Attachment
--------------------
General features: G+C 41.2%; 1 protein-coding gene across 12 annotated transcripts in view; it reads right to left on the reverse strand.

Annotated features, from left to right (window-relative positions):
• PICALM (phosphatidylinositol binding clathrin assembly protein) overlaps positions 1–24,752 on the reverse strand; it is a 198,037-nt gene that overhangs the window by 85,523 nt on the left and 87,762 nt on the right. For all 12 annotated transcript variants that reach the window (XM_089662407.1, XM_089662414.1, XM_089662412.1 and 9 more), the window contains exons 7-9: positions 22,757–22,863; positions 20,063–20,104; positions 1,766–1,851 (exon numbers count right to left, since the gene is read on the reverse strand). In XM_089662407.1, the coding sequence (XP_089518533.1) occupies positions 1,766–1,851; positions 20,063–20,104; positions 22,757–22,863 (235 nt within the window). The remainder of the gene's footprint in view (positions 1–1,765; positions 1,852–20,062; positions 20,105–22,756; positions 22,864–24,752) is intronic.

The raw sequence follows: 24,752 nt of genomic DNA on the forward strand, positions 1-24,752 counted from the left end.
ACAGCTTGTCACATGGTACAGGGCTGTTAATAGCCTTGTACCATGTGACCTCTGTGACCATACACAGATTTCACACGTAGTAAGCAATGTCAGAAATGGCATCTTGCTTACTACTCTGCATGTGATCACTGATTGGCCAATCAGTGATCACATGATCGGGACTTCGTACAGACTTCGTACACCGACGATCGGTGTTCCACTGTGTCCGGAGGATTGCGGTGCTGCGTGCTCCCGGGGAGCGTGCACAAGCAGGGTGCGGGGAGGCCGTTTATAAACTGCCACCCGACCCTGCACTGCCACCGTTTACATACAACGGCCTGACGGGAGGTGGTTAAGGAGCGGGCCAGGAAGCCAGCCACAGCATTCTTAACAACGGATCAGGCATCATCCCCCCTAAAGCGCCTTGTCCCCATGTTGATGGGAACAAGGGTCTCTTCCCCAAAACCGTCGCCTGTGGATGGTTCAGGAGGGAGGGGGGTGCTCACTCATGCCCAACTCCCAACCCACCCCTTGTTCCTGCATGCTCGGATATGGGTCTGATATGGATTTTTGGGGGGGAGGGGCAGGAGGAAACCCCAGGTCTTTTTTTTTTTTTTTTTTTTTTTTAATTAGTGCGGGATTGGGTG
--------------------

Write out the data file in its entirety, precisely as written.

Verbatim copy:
General features: G+C 41.2%; 1 protein-coding gene across 12 annotated transcripts in view; it reads right to left on the reverse strand.

Annotated features, from left to right (window-relative positions):
• PICALM (phosphatidylinositol binding clathrin assembly protein) overlaps positions 1–24,752 on the reverse strand; it is a 198,037-nt gene that overhangs the window by 85,523 nt on the left and 87,762 nt on the right. For all 12 annotated transcript variants that reach the window (XM_089662407.1, XM_089662414.1, XM_089662412.1 and 9 more), the window contains exons 7-9: positions 22,757–22,863; positions 20,063–20,104; positions 1,766–1,851 (exon numbers count right to left, since the gene is read on the reverse strand). In XM_089662407.1, the coding sequence (XP_089518533.1) occupies positions 1,766–1,851; positions 20,063–20,104; positions 22,757–22,863 (235 nt within the window). The remainder of the gene's footprint in view (positions 1–1,765; positions 1,852–20,062; positions 20,105–22,756; positions 22,864–24,752) is intronic.

The raw sequence follows: 24,752 nt of genomic DNA on the forward strand, positions 1-24,752 counted from the left end.
ACAGCTTGTCACATGGTACAGGGCTGTTAATAGCCTTGTACCATGTGACCTCTGTGACCATACACAGATTTCACACGTAGTAAGCAATGTCAGAAATGGCATCTTGCTTACTACTCTGCATGTGATCACTGATTGGCCAATCAGTGATCACATGATCGGGACTTCGTACAGACTTCGTACACCGACGATCGGTGTTCCACTGTGTCCGGAGGATTGCGGTGCTGCGTGCTCCCGGGGAGCGTGCACAAGCAGGGTGCGGGGAGGCCGTTTATAAACTGCCACCCGACCCTGCACTGCCACCGTTTACATACAACGGCCTGACGGGAGGTGGTTAAGGAGCGGGCCAGGAAGCCAGCCACAGCATTCTTAACAACGGATCAGGCATCATCCCCCCTAAAGCGCCTTGTCCCCATGTTGATGGGAACAAGGGTCTCTTCCCCAAAACCGTCGCCTGTGGATGGTTCAGGAGGGAGGGGGGTGCTCACTCATGCCCAACTCCCAACCCACCCCTTGTTCCTGCATGCTCGGATATGGGTCTGATATGGATTTTTGGGGGGGAGGGGCAGGAGGAAACCCCAGGTCTTTTTTTTTTTTTTTTTTTTTTTTAATTAGTGCGGGATTGGGTG